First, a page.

It’s difficult being a giraffe. Standing at over five metres in height, giraffes are both vertically gifted and challenged. Having your face at tree level makes it easier to get the food that nothing else can reach, but there are problems with being tall. How does a giraffe get enough blood to its head? How do they even grow tall in the first place? For giraffes to live with their long neck, a whole suite of adaptations are in place to support it. We know bits and pieces about these adaptations to the infrastructure, but we don’t know which genes are responsible for the changes. An international team of geneticists led by Morris Agaba wanted to find out.

CC BY 2.0 Abi Skipp

They sequenced the genomes of one giraffe living in Nashville Zoo, and one giraffe from the Masai Mara in Kenya. They then compared this with cattle (which are distant relatives to giraffes), and okapi. Okapis are the closest living relatives to giraffes. Unlike the giraffe, they are short-necked and short-legged, and resemble what we think the early giraffe ancestors looked like. Differences between the genomes of giraffes, okapi and cattle will flag up genes which have undergone significant mutations over the 28 million years since these animals shared an ancestor. These genes point towards the adaptions that give the giraffe its neck.

Giraffes are stuck with seven neck vertebrae

You and I have seven neck vertebrae, just like giraffes. All mammals (aside from a couple of species which break the rules) have seven neck vertebrae. The giraffe’s neck length is achieved by elongating the middle neck vertebrae. Agaba and colleagues have identified that one of the genes responsible for regulating skeletal growth is markedly different in giraffes compared to other mammals. The gene which codes for fibroblast growth factor receptor 1 (or the shorter name of FGRR1) regulates the growth of somites – the building blocks of the embryo. In people, FGRR1 mutations can result in severe skeletal defects. In the evolutionary history of giraffes, a random mutation in FGRR1 may have unlocked this ability to elongate the neck vertebrae.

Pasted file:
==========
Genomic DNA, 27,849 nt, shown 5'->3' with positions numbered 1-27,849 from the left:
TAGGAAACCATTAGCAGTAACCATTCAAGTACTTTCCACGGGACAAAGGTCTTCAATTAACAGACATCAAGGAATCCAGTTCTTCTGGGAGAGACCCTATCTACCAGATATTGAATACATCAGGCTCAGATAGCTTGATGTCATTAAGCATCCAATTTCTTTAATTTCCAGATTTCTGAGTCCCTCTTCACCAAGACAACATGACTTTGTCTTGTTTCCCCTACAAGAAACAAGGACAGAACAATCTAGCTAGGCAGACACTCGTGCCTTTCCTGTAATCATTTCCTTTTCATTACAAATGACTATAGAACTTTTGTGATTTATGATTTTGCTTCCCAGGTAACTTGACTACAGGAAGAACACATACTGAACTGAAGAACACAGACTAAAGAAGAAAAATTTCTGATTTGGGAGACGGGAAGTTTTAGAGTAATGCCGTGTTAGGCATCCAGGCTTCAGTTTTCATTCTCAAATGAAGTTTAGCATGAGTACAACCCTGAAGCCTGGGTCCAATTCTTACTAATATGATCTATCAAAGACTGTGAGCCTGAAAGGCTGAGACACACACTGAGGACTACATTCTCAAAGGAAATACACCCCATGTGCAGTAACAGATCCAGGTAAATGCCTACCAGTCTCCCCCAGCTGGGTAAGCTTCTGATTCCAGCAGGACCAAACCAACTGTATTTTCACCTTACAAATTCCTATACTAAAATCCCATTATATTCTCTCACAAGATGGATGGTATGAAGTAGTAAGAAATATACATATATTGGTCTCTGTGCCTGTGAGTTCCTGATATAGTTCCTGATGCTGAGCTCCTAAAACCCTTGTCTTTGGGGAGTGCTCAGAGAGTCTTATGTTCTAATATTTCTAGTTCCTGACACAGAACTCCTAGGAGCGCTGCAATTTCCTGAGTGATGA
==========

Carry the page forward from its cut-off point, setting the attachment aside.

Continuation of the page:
giraffe neck evolution

CC BY-NC 4.0 C. Basu

Long neck, big heart

Another problem with having your head so high in the air, is the ability to get blood to it. Just like having poor water pressure upstairs – sometimes you need a stronger pump. Giraffes have the highest resting blood pressure amongst mammals, just to maintain adequate blood circulation to the head. They manage this by bulking up the heart muscle. Without this, giraffes would pass out on a regular basis. That’s only half the problem. Having high blood pressure is a good solution to the height issue, but could be catastrophic when the giraffe puts its head down. Giraffes’ heads clearly don’t explode each time the lower their head for a drink, and they don’t seem to suffer from the same organ damage that other mammals with hypertension have. Eight of the genes that control blood pressure – via regulatory proteins – are specialised in giraffes. These are the same control mechanisms that humans manipulate with blood pressure medications, and allow the giraffe’s circulation to cope with the vertical demands.

Are giraffes ‘more evolved’ than other animals?

It’s easy to look at giraffes and assume that they are superior or more evolved than other animals, just because they have a rather obvious specialisation. Zoologists once speculated that the short-necked okapis were in fact ‘living fossils’; hiding in the depths of the rainforests of central Africa, unchanged for millions of years. Actually the okapi genome and the giraffe genome are equally distinct when compared with cattle, suggesting that they have both been evolving at a roughly similar rate. Okapis are far from being living fossils, they have evolved, and are special in their own right.

Investigations like this reveal new pieces to old puzzles. This tells part of the giraffe’s compelling evolutionary story, and more. Giraffe’s have evolved strategies to cope with demands such as high blood pressure and heavy necks, and the secrets are in their genome. We never know where the next scientific breakthrough will come from. The cure for such a life altering disease like hypertension might be just out of grasp, but with the help of a giraffe perhaps we can reach upwards just a little bit higher.

Chris @thebadlizard

Reblogged from Biosphere Magazine


Agaba, M., Ishengoma, E., Miller, W. C., McGrath, B. C., Hudson, C. N., Reina, O. C. B., … & Praul, C. A. (2016). Giraffe genome sequence reveals clues to its unique morphology and physiology. Nature communications, 7.